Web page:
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Bill Viola, whose decades-long engagement with video proved vital in establishing the medium as an integral part of contemporary art, died on July 12 at his home in Long Beach, California. He was at 73 years old. The cause was complications related to Alzheimer’s disease. The news of his passing was confirmed by James Cohan Gallery.

Viola’s works are centered around the idea of human consciousness and such fundamental experiences as birth, death, and spirituality. He delved into mystical traditions from Zen Buddhism to Islamic Sufism, as well as Western devotional art from the Middle Ages and the Renaissance in his videos, which often juxtaposed themes of life and death, light and dark, noise and silence. These explorations were achieved by submerging viewers in both image and sound with cutting-edge technologies for their time.

“I first used the camera and lens as a surrogate eye, to bring things closer, or to magnify them, to experiment with perception, to extend vision and make lengthy observations of simple objects,” Viola said in a 2015 interview. “Once you do that, their essence becomes visible. So I suppose I was always interested in the inner life of the world around me.”

Beginning in the 1970s, Viola created videotapes, architectural video installations, sound environments, electronic music performances, flat panel video pieces, and works for television broadcast—all of which expanded the scope of the medium and established Viola as one of its most notable practitioner.

Video still of a man diving into water that has been reversed. The image is mostly black and teal.

In 2003 the Whitney Museum of American Art in New York; Tate, London; and the Centre Pompidou in Paris jointly acquired Bill Viola’s 2001 three-channel video installation Five Angels for the Millennium.

Photo Kira Perov/©Bill Viola Studio

Bill Viola was born in 1951. He grew up in Queens and Westbury, New York, and attended P.S. 20 in Flushing, before receiving his BFA in experimental studios from Syracuse University in 1973. There, he studied with visual art with the likes of Jack Nelson and electronic music with Franklin Morris.

Following his graduation, between 1973 to 1980, Viola studied and performed with composer David Tudor in the music group Rainforest, which later became known as Composers Inside Electronics. He also worked as technical director at the pioneering video studio Art/tapes/22 in Florence, Italy from 1974 to 1976. During that time he encountered the work of other seminal video artists like Nam June Paik, Bruce Nauman, and Vito Acconci.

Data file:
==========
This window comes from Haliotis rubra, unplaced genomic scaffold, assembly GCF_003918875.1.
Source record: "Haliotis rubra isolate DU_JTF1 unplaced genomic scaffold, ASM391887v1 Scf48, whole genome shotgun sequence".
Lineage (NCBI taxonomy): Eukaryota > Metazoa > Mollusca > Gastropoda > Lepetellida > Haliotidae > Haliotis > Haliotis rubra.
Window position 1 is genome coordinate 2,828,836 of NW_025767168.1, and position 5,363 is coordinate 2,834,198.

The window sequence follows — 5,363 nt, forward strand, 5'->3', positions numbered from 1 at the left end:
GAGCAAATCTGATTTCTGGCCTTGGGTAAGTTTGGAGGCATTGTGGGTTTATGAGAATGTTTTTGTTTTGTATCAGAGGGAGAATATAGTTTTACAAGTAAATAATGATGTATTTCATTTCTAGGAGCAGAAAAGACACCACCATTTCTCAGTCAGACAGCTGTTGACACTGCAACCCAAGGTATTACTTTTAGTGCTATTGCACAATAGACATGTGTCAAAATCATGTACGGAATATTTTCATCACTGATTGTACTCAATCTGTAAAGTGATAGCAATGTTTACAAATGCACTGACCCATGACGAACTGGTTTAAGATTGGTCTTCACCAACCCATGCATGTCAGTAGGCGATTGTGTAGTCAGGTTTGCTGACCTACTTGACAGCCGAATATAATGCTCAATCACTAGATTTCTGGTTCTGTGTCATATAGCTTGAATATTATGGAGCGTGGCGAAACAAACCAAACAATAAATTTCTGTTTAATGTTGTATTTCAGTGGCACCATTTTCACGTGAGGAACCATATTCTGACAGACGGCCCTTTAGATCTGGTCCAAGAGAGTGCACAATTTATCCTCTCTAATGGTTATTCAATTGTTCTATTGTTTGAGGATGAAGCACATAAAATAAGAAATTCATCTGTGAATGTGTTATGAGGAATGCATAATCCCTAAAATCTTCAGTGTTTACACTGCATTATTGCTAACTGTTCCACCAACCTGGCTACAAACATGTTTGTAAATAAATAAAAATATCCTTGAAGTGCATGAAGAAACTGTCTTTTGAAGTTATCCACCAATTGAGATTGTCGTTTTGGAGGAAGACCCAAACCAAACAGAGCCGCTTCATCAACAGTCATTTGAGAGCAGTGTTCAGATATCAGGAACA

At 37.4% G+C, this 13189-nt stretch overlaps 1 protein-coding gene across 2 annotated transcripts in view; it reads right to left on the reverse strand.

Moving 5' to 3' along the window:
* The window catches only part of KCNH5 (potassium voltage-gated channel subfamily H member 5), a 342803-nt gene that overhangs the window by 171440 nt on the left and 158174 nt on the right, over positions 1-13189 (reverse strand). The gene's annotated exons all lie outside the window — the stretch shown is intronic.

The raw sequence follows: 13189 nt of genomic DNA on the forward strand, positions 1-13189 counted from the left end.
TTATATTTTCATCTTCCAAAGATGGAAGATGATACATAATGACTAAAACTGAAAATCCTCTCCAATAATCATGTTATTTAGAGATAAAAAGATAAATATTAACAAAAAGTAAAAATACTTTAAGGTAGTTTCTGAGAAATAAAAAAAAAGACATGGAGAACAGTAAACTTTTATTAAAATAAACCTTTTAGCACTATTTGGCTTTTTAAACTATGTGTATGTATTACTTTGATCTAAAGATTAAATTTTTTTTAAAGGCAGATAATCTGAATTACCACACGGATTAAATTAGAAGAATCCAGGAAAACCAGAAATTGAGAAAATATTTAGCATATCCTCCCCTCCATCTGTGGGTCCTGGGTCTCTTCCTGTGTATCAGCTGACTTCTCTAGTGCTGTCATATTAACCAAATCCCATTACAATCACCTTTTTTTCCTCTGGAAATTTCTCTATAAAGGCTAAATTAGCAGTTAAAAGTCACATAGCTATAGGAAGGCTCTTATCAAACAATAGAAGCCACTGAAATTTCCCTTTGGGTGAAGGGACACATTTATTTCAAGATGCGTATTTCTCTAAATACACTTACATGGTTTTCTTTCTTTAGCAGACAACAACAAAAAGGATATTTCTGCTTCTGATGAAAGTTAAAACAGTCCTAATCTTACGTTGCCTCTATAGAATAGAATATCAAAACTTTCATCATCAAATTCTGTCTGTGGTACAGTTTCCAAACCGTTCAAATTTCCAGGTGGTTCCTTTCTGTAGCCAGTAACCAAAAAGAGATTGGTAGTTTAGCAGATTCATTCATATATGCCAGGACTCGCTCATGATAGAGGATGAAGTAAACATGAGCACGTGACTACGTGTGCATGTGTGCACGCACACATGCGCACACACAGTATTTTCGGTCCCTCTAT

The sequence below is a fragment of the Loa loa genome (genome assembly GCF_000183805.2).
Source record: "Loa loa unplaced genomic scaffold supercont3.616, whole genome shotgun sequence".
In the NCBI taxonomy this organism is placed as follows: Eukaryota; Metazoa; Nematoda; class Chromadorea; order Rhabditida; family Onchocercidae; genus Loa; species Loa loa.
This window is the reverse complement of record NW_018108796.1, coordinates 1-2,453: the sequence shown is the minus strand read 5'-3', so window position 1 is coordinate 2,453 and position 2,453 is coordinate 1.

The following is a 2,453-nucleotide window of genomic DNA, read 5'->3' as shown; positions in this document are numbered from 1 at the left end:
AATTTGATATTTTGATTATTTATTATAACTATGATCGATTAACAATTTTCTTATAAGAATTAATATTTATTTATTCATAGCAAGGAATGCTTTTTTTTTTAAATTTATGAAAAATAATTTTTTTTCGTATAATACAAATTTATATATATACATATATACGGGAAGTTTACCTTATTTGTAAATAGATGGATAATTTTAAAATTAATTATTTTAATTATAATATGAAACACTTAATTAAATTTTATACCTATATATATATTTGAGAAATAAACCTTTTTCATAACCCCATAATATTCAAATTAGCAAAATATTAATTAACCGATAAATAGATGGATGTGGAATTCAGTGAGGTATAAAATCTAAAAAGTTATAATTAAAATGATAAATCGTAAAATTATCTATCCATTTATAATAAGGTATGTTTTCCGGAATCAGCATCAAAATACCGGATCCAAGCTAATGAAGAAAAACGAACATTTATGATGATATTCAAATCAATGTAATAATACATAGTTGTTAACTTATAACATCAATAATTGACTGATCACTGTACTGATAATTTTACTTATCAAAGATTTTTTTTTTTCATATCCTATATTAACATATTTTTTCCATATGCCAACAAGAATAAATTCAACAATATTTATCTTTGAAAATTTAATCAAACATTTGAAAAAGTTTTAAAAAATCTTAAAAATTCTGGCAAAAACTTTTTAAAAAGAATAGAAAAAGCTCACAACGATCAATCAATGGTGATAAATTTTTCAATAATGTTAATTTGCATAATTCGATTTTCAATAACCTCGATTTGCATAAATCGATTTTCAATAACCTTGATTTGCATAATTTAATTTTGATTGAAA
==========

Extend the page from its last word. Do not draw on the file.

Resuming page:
Viola was subsequently an artist-in-residence at New York’s WNET Thirteen Television Laboratory between 1976 to 1983, wherein he created a series of works that premiered on television. He traveled to the Solomon Islands, Java, and Indonesia to record traditional performing arts between 1976 and 1977. Later that year, Viola was invited to show work at La Trobe University in Melbourne, Australia, by cultural arts director Kira Perov, with whom he married and began a lifelong collaboration.

He was appointed an instructor in advanced video at the California Institute of the Arts in Valencia, California in 1983. He was the Getty Research Institute scholar-in-residence in Los Angeles in 1998 and was elected to the American Academy of Arts and Sciences in 2000.

In 1985, Viola received with a Guggenheim Fellowship for fine arts, and later that decade, in 1989, he was awarded the MacArthur “Genius” Fellowship. His work was also featured in some of the world’s most notable exhibitions, including Documenta VI in 1977, Documenta XI in 1992, the 1987 and 1993 editions of the Whitney Biennial, and the 2001 Venice Biennale.

In 1995, he represented the United States at the 46th edition of the Venice Biennale. For the pavilion, Viola produced the series of works “Buried Secrets,” including one of his most known works The Greeting, which offers a contemporary interpretation of Pontormo’s oil painting The Visitation (ca.1528–30). The Deutsche Guggenheim Berlin and New York’s Guggenheim Museum commissioned the digital fresco cycle in high-definition video, titled Going Forth By Day, in 2002.

Viola’s work was the subject of a major 25-year survey at the Whitney Museum of American Art in 1997, which subsequently toured internationally. His work has been the subject of major museum retrospectives in the years since, including at the Grand Palais in Paris (in 2014), the Palazzo Strozzi in Florence (2017), the Guggenheim Bilbao in Spain (2017), and the Barnes Foundation in Philadelphia (2019), as well as an exhibition pairing his work with that of Michelangelo at the Royal Academy of Art in London in 2019.

Viola is survived by his wife Kira Perov, who has been the executive director of his studio since 1978, and their two children.

“One thing that’s very exciting about video that has turned me on since I first saw this glowing image way back in 1970 is that it can be so much,” Viola said in a 1995 with Charlie Rose on the occasion of this US Pavilion at the Biennale. “Furthermore, what’s really exciting is I don’t think it’s been since really the Renaissance where artists have been able to use a medium that one could say is the dominant communication form in society.”